Freedom of the press has declined

Voice of the People by James J. DevineIn the United States, President Donald Trump routinely disparages the press, conducting himself in a hostile manner that rejects the news media’s role in holding governments to account for their words and actions.

Despite those sharp political attacks, threats to withhold information and attempts to undermine the integrity of the fourth estate with such devices as Fox News, Breibart and similar misinformation outlets, Americans still have a wide array of untainted news sources and a robust opportunity to get the facts on goverment action and official misconduct.

Such setbacks on at home need to be countered because Freedom House estimates that global press freedom declined to its lowest point in 13 years in 2016 amid unprecedented threats to journalists and media outlets in major democracies and new moves by authoritarian states to control the media, including beyond their borders.

Only 13 percent of the world’s population enjoys a free press — that is, a media environment where coverage of political news is robust, the safety of journalists is guaranteed, state intrusion in media affairs is minimal, and the press is not subject to onerous legal or economic pressures.

Forty-five percent of the population lives in countries where the media environment is Not Free. The world’s 10 worst-rated countries and territories were Azerbaijan, Crimea, Cuba, Equatorial Guinea, Eritrea, Iran, North Korea, Syria, Turkmenistan, and Uzbekistan.

Politicians in democracies such as Poland and Hungary shaped news coverage by undermining traditional media outlets, exerting their influence over public broadcasters, and raising the profile of friendly private outlets.

Officials in more authoritarian settings such as Turkey, Ethiopia, and Venezuela used political or social unrest as a pretext for new crackdowns on independent or opposition-oriented outlets.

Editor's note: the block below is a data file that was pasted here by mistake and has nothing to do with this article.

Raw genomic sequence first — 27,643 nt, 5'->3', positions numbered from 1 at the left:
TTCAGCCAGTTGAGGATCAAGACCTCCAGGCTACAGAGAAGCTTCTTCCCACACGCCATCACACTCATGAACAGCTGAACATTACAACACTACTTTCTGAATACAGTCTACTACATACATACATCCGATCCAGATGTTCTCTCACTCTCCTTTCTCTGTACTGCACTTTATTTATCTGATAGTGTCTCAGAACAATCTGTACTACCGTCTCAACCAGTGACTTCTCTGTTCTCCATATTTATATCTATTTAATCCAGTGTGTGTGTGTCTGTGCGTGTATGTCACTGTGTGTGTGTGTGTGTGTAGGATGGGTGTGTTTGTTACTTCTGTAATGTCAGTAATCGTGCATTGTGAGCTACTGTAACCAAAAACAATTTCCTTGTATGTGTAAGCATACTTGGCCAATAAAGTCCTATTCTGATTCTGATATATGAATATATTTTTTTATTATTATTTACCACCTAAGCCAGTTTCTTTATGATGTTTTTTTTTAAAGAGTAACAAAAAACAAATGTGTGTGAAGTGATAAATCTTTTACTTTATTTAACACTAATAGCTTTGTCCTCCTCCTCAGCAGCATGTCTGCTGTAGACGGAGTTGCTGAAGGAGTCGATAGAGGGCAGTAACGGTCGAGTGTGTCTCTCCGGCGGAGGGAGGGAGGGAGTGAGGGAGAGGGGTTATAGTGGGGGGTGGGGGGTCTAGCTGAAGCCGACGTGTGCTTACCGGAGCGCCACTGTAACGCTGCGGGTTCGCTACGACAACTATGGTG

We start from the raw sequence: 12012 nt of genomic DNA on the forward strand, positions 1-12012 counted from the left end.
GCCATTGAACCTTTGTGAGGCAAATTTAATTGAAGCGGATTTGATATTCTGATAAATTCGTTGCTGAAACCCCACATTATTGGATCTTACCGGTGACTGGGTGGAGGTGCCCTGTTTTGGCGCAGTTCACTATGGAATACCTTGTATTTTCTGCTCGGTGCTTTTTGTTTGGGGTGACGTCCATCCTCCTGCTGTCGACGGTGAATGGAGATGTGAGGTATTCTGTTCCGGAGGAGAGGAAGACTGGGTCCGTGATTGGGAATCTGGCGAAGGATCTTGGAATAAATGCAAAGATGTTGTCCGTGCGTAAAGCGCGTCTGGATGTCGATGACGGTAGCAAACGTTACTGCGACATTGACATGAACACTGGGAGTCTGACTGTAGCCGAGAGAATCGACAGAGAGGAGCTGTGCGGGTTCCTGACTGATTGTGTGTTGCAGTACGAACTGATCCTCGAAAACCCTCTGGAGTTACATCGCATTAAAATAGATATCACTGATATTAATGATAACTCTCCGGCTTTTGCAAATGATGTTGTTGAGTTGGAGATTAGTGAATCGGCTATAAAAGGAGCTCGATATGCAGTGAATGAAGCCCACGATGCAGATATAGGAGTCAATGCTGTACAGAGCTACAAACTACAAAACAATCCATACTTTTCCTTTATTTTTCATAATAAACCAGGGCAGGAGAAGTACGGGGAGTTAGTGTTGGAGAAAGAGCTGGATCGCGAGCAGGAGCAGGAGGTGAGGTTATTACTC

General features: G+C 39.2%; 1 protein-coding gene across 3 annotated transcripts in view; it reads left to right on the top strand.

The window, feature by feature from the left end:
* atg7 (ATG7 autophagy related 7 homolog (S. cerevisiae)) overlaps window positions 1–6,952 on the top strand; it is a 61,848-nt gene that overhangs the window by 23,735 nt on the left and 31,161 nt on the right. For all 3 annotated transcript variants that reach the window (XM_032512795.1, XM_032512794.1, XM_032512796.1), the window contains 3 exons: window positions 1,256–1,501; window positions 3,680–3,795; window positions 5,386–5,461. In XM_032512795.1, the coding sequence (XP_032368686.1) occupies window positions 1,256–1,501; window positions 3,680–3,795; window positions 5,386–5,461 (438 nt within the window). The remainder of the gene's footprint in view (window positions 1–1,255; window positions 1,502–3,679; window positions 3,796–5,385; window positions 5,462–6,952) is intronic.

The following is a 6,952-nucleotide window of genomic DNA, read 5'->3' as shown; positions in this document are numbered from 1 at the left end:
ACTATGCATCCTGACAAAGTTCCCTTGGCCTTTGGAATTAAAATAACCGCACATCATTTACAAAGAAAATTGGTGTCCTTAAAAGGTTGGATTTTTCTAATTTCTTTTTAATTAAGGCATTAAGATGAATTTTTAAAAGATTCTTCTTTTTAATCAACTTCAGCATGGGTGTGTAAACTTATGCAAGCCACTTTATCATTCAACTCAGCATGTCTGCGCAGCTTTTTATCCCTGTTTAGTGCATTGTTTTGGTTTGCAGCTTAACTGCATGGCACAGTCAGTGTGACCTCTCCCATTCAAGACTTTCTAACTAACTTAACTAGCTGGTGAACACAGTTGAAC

Authorities in several countries in sub-Saharan Africa, the Middle East, and Asia extended restrictive laws to online speech, or simply shut down telecommunications services at crucial moments, such as before elections or during protests.

Among the countries that suffered the largest declines were Poland, Turkey, Burundi, Hungary, Bolivia, Serbia, and the Democratic Republic of Congo.

While US citizens are far better off than some people around the world, prospects for authoritarian measures are real.

“No U.S. president in recent memory has shown greater contempt for the press than Trump in his first months in office,” said Michael J. Abramowitz, of Freedom House. “He has repeatedly ridiculed reporters as dishonest purveyors of ‘fake news’ and corrupt betrayers of the national interest. Borrowing a term popularized by Soviet leader Joseph Stalin, Trump has labeled the news media as ‘enemies of the people.’ His senior White House adviser described journalists as ‘the opposition party.'”

Trump’s hostility toward the fundamental principles of democracy signal a real threat to press freedom, but Abramowitz says, “there is abundant evidence that major news organizations remain undeterred, even innovative, in pursuing serious investigations of the government and of Trump himself.”


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